[…]

President Bush, Vice President Dick Cheney, Rumsfeld and others continued to describe the insurgency as a containable threat, posed mainly by former supporters of Saddam Hussein, criminals and non-Iraqi terrorists - even as the U.S. intelligence community was warning otherwise.

Robert Hutchings, the chairman of the National Intelligence Council from 2003 to 2005, said the October 2003 study was part of a “steady stream” of dozens of intelligence reports warning Bush and his top lieutenants that the insurgency was intensifying and expanding.

“Frankly, senior officials simply weren’t ready to pay attention to analysis that didn’t conform to their own optimistic scenarios,” Hutchings said in a telephone interview.

One would think that after the optimistic version of the immediate aftermath of the invasion did not play out, that a more sober mindset would have set in. But alas, this appears not to be the case.

And I think one can link some of this up with the post-war planning failures. The obvious politics of the situation needed to be taken into account, as did the material and infrastructural conditions on the ground, yet they weren’t:

Maples said that while Iraqi terrorists and foreign fighters conduct some of the most spectacular attacks, disaffected Iraqi Sunnis make up the insurgency’s core. “So long as Sunni Arabs are denied access to resources and lack a meaningful presence in government, they will continue to resort to violence,” he told the Senate Armed Services Committee.

That view contrasts with what the administration said as the insurgency began in the months following the March 2003 U.S.-led invasion and gained traction in the fall. Bush and his aides portrayed it as the work primarily of foreign terrorists crossing Iraq’s borders, disenfranchised former officials of Saddam’s deposed regime and criminals.

Certainly I recall the SecDef, on many occasions, speaking of “deadenders” (i.e., Baathists) and foreign fighters, and downplaying the notion of local discontent.

And so:

Hutchings, now diplomat in residence at Princeton University’s Woodrow Wilson School of Public and International Affairs, said intelligence specialists repeatedly ran up against policymakers’ rosy predictions.

“The mindset downtown was that people were willing to accept that things were pretty bad, but not that they were going to get worse, so our analyses tended to get dismissed as `nay-saying and hand-wringing,’ to quote the president’s press spokesman,” he said.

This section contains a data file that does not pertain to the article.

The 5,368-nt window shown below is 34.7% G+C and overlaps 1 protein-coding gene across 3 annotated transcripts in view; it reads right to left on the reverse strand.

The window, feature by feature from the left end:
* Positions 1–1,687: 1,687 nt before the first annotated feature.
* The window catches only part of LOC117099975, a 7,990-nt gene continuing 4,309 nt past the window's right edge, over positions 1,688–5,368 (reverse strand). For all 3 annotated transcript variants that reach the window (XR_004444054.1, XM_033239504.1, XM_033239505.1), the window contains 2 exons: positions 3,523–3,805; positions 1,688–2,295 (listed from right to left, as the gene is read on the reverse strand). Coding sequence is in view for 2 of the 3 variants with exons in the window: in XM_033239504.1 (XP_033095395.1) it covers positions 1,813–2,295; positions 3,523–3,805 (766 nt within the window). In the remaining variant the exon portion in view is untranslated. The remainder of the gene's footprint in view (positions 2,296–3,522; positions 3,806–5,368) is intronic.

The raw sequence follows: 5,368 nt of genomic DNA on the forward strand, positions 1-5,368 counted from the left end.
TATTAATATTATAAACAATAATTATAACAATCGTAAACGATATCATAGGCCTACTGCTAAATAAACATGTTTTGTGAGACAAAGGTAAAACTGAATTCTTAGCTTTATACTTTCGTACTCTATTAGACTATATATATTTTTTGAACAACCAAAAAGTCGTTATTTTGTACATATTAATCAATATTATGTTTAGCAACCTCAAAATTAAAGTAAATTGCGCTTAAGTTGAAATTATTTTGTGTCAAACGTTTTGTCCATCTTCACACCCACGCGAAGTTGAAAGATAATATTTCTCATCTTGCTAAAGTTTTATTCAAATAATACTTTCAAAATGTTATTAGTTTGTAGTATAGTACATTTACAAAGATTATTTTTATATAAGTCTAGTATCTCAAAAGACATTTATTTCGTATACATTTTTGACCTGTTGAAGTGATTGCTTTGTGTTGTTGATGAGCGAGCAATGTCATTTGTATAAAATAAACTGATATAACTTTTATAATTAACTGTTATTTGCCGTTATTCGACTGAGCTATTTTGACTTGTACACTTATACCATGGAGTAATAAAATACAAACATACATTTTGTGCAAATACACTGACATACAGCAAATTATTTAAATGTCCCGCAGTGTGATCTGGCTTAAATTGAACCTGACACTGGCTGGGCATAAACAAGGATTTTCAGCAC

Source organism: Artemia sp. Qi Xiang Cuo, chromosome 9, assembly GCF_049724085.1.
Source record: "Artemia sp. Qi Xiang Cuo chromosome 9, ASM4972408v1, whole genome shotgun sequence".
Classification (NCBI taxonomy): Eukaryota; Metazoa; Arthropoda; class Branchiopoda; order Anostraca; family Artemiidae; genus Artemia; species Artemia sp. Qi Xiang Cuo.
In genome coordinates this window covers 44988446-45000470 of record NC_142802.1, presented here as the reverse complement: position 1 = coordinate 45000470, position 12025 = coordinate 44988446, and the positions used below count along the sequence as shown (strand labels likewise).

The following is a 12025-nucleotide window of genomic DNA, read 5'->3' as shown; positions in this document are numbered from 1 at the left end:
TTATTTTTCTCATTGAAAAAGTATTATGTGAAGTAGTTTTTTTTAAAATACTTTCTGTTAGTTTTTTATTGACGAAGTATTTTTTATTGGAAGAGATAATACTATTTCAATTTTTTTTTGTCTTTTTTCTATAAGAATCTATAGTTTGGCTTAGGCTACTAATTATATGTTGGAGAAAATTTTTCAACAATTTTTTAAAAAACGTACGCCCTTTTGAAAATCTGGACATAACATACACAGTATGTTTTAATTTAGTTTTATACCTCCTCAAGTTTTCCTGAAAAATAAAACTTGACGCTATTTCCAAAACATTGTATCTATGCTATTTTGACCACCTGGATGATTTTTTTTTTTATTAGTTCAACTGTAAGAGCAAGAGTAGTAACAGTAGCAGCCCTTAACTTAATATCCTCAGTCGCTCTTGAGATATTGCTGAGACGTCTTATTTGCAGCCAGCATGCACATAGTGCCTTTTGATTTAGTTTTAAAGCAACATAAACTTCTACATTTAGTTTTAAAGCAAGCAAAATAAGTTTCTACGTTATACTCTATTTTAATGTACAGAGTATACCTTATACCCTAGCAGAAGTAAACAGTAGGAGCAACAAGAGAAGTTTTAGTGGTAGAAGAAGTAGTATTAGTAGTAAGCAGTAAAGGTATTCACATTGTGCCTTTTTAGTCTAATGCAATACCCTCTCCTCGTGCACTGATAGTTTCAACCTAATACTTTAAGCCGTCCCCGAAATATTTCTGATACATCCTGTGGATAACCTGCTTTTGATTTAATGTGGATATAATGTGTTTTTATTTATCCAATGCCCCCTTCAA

The result, he said, was that top political and military officials focused on ways of dealing with foreign jihadists and disaffected Saddam loyalists, rather than with other pressing problems, such as growing Iraqi anger at the U.S.-led occupation and the deteriorating economic and security situation.

The entire piece is worth reading.

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Sectarian Conflict Continues in Iraq
By Dr. Steven Taylor @ 6:21 am

Via WaPo: Shiites Told: Leave Home Or Be Killed

New, deadly attacks — many of them apparently retaliatory sectarian assaults — surged Tuesday, with 66 people killed, according to Iraqi police. The decision to lift a curfew in Baghdad on Monday appeared to have opened the way for a resumption of intense bombings, including explosions at three Shiite mosques that killed at least 19 people. Some of Tuesday’s other victims included 23 people killed by a suicide bomber in Baghdad as they waited in line to buy kerosene; five Iraqi soldiers killed in a car bombing in the capital’s Zayona district; and one U.S. soldier killed by small-arms fire west of the capital, authorities and news agencies said.

Attacks on Shiite and Sunni holy sites had been rare in Iraq until last Wednesday, when bombers blew the gold-plated top off the shrine in Samarra, a heavily Sunni city about 65 miles north of Baghdad. The attack unleashed what many people here vowed would never happen: sectarian warfare in Iraq.

It is truly remarkable that to this point we have not seen this kind of violence, but that the destruction of the Golden Dome has unleashed it with such fury.

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Failure in Iraq, Redux
By Dr. Steven Taylor @ 6:13 am

Yesterday I wrote two posts (here and here that dealt with the SIGIR report on post-war planning for Iraq.

As a point of clarification, I would note that by pointing out the clear failure of post-war planning was not meant to be construed as a statement that I believe that the US should withdraw, or that all is lost in the Iraqi context. I think that it is still possible to construct a stable government there, but I am mightily disheartened by the squandered opportunities that now lay in the past.

We have an obligation to work with the Iraqis to construct a new system there and I think we should see it out because of that responsibility, and because I do believe it is in the long-term best interest of the United States to do so.

I certainly do think that the administration has badly bungled the policy, however, and that makes me wonder as to whether what hope does still exist at some type of success has much of a foundation.

Still, to paraphrase Colin Powell: we broke it, so we have a long-time obligation to fix it. I remain glad that Saddam is gone, but it is clear that we didn’t plan for what to do after his ouster, and we are reaping that lack of planning at the moment.

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Tuesday, February 28, 2006
The Same Subject Continued
By Dr. Steven Taylor @ 1:43 pm